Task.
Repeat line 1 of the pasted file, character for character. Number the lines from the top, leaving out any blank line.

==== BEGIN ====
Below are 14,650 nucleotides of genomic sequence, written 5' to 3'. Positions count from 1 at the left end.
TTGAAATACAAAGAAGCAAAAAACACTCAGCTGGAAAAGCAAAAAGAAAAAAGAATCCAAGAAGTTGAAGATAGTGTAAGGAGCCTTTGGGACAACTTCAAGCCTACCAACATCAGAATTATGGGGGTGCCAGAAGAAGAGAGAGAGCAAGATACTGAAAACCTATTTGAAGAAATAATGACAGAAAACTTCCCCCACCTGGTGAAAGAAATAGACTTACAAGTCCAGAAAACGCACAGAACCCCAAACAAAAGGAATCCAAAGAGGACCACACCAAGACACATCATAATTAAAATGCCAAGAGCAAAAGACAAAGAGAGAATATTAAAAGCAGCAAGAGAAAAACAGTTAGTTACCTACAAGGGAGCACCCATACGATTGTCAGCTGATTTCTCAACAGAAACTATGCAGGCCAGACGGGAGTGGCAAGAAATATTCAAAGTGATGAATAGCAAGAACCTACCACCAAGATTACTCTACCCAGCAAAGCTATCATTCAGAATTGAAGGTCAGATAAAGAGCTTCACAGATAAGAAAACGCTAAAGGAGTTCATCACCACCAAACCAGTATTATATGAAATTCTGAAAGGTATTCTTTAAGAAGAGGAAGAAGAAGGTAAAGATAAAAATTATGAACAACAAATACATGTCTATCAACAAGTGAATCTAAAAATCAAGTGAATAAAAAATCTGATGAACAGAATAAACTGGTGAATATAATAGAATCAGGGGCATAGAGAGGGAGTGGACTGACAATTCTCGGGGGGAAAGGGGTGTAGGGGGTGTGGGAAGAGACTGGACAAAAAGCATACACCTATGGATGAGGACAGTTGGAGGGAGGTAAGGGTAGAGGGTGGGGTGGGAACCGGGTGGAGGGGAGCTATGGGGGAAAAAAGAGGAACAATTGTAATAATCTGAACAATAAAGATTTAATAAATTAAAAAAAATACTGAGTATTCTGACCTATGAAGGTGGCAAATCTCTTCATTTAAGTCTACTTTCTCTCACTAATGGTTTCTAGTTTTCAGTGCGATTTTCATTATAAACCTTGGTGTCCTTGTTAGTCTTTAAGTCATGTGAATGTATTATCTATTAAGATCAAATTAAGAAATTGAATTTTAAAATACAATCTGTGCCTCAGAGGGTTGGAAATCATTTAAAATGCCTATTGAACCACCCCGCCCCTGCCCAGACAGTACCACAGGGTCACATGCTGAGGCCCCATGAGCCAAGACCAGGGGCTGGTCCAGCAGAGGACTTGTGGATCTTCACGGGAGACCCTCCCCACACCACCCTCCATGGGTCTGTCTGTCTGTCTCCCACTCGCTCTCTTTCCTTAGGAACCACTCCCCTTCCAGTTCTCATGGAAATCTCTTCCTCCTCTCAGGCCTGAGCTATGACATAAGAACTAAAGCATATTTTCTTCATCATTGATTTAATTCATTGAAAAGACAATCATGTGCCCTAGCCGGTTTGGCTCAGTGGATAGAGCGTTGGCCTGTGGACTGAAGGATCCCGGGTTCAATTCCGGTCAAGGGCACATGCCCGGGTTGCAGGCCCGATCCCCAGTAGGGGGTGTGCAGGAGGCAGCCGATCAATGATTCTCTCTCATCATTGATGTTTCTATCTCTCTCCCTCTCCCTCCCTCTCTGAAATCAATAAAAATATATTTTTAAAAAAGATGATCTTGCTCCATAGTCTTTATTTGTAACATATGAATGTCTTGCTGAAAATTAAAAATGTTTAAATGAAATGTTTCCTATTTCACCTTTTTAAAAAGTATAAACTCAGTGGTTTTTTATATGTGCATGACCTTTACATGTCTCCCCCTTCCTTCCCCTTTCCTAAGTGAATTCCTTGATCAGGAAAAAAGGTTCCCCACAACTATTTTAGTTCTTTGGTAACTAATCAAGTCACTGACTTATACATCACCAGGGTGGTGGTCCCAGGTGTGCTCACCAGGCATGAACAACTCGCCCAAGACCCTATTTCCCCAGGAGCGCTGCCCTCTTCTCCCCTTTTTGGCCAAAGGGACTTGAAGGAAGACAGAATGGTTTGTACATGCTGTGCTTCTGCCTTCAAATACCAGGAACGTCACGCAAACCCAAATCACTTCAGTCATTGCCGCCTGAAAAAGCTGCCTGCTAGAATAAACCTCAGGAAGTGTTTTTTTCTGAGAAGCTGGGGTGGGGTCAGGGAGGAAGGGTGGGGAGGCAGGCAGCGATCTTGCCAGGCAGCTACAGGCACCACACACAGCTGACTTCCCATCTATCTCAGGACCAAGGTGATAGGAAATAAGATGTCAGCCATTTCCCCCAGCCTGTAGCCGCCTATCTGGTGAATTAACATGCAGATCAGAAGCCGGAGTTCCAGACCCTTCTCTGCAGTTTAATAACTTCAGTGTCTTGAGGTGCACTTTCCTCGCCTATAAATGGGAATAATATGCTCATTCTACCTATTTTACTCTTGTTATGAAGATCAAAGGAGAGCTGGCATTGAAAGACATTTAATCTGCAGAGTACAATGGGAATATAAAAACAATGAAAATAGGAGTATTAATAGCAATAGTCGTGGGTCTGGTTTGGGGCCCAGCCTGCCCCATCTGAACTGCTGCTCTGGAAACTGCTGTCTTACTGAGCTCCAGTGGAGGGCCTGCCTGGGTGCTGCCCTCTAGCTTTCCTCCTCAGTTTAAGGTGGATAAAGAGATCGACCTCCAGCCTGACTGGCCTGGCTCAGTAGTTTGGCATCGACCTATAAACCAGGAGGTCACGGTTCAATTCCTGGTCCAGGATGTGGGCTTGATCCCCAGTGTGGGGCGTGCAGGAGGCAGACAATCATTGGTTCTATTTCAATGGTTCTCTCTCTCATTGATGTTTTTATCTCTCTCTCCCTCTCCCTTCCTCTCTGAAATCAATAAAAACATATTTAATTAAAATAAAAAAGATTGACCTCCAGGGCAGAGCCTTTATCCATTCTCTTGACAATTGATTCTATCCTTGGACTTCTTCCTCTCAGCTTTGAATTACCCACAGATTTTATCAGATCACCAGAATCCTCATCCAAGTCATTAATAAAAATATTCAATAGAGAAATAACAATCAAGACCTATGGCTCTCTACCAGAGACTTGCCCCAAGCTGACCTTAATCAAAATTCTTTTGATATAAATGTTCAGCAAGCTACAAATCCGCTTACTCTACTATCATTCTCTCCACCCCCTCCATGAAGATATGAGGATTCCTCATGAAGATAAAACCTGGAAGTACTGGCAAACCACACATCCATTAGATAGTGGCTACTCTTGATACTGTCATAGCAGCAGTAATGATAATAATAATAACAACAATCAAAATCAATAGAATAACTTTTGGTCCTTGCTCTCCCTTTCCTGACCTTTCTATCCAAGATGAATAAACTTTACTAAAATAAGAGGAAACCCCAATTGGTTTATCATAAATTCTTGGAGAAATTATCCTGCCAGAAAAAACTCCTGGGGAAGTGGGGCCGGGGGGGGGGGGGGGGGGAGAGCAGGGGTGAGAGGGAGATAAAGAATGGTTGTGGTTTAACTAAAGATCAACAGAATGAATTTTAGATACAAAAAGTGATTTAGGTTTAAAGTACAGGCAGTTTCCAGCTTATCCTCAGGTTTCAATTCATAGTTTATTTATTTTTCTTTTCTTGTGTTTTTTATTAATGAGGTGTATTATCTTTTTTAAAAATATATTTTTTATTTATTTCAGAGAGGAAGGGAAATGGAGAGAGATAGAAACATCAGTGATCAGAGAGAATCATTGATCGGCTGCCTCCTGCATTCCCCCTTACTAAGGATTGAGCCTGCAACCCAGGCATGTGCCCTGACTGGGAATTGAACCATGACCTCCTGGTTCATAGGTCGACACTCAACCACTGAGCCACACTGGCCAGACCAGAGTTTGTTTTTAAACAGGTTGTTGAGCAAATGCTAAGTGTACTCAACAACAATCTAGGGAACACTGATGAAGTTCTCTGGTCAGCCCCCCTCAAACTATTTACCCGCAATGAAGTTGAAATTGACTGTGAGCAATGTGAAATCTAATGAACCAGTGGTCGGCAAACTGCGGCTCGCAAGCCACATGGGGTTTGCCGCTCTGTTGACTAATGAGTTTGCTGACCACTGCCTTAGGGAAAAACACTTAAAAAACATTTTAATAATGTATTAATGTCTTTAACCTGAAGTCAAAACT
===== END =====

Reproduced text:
Below are 14,650 nucleotides of genomic sequence, written 5' to 3'. Positions count from 1 at the left end.